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April 1972

Etiologic Factors in Neonatal Hepatitis: A Preliminary Report of a Regional Survey

Author Affiliations

From the Department of Child Health and the Liver Unit, King's College Hospital, London.

Am J Dis Child. 1972;123(4):300-301. doi:10.1001/archpedi.1972.02110100032011

All cases of neonatal hepatitis, as. determined by clinical features, results of liver function tests, and histologic examination, appearing in a circumscribed area of Southeast England served by King's College Hospital, have been investigated to determine possible etiological factors. The patients and their families have been studied for evidence of viral in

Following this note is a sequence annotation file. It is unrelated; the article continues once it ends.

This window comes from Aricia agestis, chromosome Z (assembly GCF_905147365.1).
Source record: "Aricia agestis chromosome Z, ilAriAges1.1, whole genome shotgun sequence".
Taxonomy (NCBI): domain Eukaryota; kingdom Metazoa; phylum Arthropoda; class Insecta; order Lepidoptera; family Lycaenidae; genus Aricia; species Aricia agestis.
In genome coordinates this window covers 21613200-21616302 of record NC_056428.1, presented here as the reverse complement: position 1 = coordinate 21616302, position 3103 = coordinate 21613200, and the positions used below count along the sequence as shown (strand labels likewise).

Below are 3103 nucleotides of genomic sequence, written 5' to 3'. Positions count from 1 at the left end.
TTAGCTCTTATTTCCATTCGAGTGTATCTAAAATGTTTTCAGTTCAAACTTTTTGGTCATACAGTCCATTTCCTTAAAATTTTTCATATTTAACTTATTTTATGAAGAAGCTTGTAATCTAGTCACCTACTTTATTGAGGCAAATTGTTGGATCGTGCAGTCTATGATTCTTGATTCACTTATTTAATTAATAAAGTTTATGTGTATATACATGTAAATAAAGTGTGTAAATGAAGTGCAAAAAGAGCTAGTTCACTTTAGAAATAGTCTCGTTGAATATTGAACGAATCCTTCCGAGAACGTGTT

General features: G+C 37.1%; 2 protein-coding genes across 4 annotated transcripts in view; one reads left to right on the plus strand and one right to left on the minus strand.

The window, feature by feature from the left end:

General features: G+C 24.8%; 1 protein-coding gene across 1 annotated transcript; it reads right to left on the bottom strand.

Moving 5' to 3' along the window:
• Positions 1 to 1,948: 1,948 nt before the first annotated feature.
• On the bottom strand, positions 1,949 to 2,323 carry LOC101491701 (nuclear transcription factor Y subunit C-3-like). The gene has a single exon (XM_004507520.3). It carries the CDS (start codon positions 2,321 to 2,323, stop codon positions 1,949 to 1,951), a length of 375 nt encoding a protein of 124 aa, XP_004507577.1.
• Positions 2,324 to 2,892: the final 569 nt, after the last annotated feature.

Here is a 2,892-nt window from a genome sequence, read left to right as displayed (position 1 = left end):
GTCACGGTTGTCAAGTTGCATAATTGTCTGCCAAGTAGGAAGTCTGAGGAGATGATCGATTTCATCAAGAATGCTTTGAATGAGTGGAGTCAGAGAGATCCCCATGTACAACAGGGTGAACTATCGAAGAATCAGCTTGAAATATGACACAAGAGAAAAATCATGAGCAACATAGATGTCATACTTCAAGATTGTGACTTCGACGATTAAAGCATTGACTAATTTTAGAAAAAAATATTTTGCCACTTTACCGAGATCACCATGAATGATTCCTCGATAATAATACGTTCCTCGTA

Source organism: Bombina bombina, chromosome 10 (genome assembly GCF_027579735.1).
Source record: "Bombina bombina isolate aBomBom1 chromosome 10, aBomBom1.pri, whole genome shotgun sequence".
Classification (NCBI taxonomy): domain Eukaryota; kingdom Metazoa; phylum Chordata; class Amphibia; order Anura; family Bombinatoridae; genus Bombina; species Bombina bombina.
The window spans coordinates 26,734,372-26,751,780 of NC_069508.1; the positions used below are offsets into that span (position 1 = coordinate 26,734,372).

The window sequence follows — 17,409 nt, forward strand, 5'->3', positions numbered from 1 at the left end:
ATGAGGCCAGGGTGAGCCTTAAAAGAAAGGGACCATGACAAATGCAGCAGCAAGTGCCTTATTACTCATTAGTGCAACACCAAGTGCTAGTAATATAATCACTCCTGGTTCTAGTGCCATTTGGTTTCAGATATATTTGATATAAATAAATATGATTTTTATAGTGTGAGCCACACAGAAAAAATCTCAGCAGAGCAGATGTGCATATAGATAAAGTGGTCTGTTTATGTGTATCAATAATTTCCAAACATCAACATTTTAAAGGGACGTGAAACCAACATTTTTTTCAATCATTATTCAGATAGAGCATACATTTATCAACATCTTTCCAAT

fection, toxoplasmosis, Australia antigen (measured by immunodiffusion and immunoelectrophoresis) and the epidemic hepatitis associated antigen (EHAA) Milan antigen, described by Del Prete and colleagues.1 Concentrations of α1-antitrypsin were measured by starch gel electrophoresis at pH 52 in considering possible genetic factors.

Fifteen patients have been studied to date (Table). Eight patients have made a complete clinical and biochemical recovery. One case has progressed to cirrhosis and the remainder continue to show evidence of active liver disease. One infant was found to have the trisomy 18 syndrome and another to have generalized infection with